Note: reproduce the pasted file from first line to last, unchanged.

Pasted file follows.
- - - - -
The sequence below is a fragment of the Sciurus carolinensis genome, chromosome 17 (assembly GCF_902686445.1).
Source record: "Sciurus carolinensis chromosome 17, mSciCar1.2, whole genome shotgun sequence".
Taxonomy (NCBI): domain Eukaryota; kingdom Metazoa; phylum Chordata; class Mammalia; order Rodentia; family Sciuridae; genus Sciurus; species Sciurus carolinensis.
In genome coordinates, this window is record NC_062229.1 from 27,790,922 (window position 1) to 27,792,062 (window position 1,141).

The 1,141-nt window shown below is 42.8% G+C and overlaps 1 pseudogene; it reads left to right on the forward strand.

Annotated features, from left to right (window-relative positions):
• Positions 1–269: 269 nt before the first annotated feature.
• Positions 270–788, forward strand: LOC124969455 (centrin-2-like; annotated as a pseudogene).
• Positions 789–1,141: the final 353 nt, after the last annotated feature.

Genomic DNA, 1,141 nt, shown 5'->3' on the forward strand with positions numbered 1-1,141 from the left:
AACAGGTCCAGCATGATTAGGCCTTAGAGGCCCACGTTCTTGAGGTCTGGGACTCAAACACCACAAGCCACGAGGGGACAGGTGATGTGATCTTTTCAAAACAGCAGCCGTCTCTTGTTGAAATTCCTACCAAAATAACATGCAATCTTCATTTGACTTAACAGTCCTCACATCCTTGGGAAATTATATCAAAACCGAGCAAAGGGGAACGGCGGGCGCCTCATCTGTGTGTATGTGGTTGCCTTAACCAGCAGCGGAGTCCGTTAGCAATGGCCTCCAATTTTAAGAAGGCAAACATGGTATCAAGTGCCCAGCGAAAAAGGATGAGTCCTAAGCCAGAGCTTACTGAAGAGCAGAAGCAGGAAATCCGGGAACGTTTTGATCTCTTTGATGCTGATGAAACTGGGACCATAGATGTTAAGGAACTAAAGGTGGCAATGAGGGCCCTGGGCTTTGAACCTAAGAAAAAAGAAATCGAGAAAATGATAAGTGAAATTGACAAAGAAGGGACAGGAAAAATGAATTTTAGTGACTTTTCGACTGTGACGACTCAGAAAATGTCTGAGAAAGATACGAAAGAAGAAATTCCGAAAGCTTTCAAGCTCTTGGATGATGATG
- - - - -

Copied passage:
The sequence below is a fragment of the Sciurus carolinensis genome, chromosome 17 (assembly GCF_902686445.1).
Source record: "Sciurus carolinensis chromosome 17, mSciCar1.2, whole genome shotgun sequence".
Taxonomy (NCBI): domain Eukaryota; kingdom Metazoa; phylum Chordata; class Mammalia; order Rodentia; family Sciuridae; genus Sciurus; species Sciurus carolinensis.
In genome coordinates, this window is record NC_062229.1 from 27,790,922 (window position 1) to 27,792,062 (window position 1,141).

The 1,141-nt window shown below is 42.8% G+C and overlaps 1 pseudogene; it reads left to right on the forward strand.

Annotated features, from left to right (window-relative positions):
• Positions 1–269: 269 nt before the first annotated feature.
• Positions 270–788, forward strand: LOC124969455 (centrin-2-like; annotated as a pseudogene).
• Positions 789–1,141: the final 353 nt, after the last annotated feature.

Genomic DNA, 1,141 nt, shown 5'->3' on the forward strand with positions numbered 1-1,141 from the left:
AACAGGTCCAGCATGATTAGGCCTTAGAGGCCCACGTTCTTGAGGTCTGGGACTCAAACACCACAAGCCACGAGGGGACAGGTGATGTGATCTTTTCAAAACAGCAGCCGTCTCTTGTTGAAATTCCTACCAAAATAACATGCAATCTTCATTTGACTTAACAGTCCTCACATCCTTGGGAAATTATATCAAAACCGAGCAAAGGGGAACGGCGGGCGCCTCATCTGTGTGTATGTGGTTGCCTTAACCAGCAGCGGAGTCCGTTAGCAATGGCCTCCAATTTTAAGAAGGCAAACATGGTATCAAGTGCCCAGCGAAAAAGGATGAGTCCTAAGCCAGAGCTTACTGAAGAGCAGAAGCAGGAAATCCGGGAACGTTTTGATCTCTTTGATGCTGATGAAACTGGGACCATAGATGTTAAGGAACTAAAGGTGGCAATGAGGGCCCTGGGCTTTGAACCTAAGAAAAAAGAAATCGAGAAAATGATAAGTGAAATTGACAAAGAAGGGACAGGAAAAATGAATTTTAGTGACTTTTCGACTGTGACGACTCAGAAAATGTCTGAGAAAGATACGAAAGAAGAAATTCCGAAAGCTTTCAAGCTCTTGGATGATGATG